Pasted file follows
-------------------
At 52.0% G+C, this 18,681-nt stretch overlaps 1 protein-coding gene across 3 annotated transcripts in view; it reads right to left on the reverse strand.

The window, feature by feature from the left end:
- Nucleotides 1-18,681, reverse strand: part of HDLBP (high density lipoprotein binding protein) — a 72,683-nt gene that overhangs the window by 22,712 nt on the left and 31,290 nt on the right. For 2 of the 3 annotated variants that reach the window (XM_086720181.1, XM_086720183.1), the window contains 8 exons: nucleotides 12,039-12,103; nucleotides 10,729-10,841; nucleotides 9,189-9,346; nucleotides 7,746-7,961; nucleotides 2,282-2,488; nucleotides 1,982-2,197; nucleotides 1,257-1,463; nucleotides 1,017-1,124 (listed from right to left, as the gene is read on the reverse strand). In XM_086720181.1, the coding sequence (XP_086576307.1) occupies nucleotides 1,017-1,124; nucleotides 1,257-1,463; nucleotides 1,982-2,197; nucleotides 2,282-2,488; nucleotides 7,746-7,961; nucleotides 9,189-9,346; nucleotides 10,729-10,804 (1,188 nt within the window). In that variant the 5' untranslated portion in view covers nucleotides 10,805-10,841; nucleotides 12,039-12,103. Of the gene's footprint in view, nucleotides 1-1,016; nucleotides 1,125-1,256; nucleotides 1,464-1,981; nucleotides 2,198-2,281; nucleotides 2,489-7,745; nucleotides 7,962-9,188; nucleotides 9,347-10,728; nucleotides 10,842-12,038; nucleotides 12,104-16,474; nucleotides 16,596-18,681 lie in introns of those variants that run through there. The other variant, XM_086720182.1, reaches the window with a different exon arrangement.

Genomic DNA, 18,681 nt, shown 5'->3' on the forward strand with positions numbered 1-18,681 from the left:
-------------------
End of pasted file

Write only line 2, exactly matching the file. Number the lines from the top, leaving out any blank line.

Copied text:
The window, feature by feature from the left end: